Sailor’s Valentine


The citizens of Provincetown, Massachusetts, gave this handmade sailor’s valentine to Mystic Seaport to welcome the Charles W. Morgan to the city, which has a long history of whaling. The valentine, created by artists Cate Ayolte, Matt Olke, and Kevin Foley, is made mostly from various types of shells and seeds arranged into words and decorative motifs and set around a scrimshawed image of the Morgan at the center.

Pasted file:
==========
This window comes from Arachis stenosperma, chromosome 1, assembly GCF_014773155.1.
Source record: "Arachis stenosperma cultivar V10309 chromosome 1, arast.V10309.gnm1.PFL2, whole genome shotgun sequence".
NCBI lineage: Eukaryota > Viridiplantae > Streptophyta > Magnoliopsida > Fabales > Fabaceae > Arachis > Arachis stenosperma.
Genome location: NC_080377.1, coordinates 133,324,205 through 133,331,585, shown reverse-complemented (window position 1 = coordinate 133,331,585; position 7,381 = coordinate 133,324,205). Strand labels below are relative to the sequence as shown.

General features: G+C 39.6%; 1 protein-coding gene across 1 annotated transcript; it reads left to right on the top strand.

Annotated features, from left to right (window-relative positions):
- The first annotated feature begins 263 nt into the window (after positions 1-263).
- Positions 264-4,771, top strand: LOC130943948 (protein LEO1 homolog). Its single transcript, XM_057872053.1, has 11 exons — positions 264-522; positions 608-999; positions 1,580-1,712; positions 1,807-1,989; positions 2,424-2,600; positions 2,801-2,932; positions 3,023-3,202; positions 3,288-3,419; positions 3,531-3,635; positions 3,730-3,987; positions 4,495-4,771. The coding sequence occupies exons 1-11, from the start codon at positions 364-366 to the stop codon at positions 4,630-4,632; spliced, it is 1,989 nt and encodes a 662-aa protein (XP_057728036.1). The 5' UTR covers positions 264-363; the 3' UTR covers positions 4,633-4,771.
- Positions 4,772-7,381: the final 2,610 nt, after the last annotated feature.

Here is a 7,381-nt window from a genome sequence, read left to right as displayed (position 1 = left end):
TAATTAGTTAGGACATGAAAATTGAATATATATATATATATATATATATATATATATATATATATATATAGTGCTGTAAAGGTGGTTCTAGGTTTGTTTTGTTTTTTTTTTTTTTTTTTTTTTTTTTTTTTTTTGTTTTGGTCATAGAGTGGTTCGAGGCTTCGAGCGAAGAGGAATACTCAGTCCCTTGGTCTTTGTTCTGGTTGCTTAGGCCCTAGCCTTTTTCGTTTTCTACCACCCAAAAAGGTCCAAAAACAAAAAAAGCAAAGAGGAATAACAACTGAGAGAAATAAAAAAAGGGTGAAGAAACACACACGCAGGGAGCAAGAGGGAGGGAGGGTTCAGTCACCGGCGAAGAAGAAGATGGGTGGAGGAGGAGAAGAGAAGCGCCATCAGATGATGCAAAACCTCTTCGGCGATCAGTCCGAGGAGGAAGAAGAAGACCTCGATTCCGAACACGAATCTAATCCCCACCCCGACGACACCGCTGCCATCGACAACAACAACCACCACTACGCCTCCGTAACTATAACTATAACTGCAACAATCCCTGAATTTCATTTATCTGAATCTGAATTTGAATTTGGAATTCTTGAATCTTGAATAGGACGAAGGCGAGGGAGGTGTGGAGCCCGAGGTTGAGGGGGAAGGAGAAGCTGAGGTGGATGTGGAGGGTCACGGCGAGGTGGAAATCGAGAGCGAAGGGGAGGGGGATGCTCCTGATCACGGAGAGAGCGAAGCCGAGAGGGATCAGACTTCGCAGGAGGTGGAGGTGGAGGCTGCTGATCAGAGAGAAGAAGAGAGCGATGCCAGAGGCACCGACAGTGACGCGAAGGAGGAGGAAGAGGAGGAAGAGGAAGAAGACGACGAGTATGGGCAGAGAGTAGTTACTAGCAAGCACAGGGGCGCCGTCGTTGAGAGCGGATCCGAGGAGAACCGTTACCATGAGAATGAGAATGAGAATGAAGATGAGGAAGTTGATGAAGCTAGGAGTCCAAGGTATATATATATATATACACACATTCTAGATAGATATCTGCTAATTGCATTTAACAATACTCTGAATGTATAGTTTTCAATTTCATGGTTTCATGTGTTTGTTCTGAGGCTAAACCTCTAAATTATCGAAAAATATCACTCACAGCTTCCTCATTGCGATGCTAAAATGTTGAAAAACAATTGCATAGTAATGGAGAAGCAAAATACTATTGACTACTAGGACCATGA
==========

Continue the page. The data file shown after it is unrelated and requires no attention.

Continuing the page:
Sailor’s valentines were popular keepsakes associated with seamen in the 19th century. Although they were popularly believed to have been made by sailors, researchers have found that most of these valentines were made by residents of Barbados as souvenirs to sell to sailors and travelers. Many sailor’s valentines made their way from the West Indies to the United States as seamen of all sorts brought them home to their sweethearts and families. The earliest examples of this kind of shell work were made in the early 19th century, and by the 1870s more elaborate designs had become popular, often featuring sentimental sayings such as “Forget Me Not” and “Home Sweet Home.” The style of the Provincetown sailor’s valentine closely resembles many historic valentines from the late 19th century.